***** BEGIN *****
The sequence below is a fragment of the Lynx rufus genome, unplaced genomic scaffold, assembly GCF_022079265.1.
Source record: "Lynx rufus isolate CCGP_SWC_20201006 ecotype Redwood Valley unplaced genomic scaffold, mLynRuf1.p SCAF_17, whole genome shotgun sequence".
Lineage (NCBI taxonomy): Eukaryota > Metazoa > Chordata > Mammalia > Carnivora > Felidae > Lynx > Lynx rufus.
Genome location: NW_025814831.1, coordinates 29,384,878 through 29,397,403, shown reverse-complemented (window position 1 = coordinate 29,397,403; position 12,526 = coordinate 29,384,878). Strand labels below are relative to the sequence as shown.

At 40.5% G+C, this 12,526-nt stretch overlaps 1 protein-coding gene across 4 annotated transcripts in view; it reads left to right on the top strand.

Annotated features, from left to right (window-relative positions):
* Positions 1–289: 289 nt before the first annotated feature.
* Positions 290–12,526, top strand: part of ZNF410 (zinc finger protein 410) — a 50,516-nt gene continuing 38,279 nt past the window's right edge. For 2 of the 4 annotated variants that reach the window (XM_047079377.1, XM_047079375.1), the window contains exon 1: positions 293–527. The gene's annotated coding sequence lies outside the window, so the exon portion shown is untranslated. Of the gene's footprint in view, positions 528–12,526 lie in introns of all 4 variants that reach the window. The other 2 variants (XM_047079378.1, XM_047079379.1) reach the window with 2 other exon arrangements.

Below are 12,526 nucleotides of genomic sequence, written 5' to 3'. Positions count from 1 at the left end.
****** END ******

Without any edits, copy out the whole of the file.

The sequence below is a fragment of the Lynx rufus genome, unplaced genomic scaffold, assembly GCF_022079265.1.
Source record: "Lynx rufus isolate CCGP_SWC_20201006 ecotype Redwood Valley unplaced genomic scaffold, mLynRuf1.p SCAF_17, whole genome shotgun sequence".
Lineage (NCBI taxonomy): Eukaryota > Metazoa > Chordata > Mammalia > Carnivora > Felidae > Lynx > Lynx rufus.
Genome location: NW_025814831.1, coordinates 29,384,878 through 29,397,403, shown reverse-complemented (window position 1 = coordinate 29,397,403; position 12,526 = coordinate 29,384,878). Strand labels below are relative to the sequence as shown.

At 40.5% G+C, this 12,526-nt stretch overlaps 1 protein-coding gene across 4 annotated transcripts in view; it reads left to right on the top strand.

Annotated features, from left to right (window-relative positions):
* Positions 1–289: 289 nt before the first annotated feature.
* Positions 290–12,526, top strand: part of ZNF410 (zinc finger protein 410) — a 50,516-nt gene continuing 38,279 nt past the window's right edge. For 2 of the 4 annotated variants that reach the window (XM_047079377.1, XM_047079375.1), the window contains exon 1: positions 293–527. The gene's annotated coding sequence lies outside the window, so the exon portion shown is untranslated. Of the gene's footprint in view, positions 528–12,526 lie in introns of all 4 variants that reach the window. The other 2 variants (XM_047079378.1, XM_047079379.1) reach the window with 2 other exon arrangements.

Below are 12,526 nucleotides of genomic sequence, written 5' to 3'. Positions count from 1 at the left end.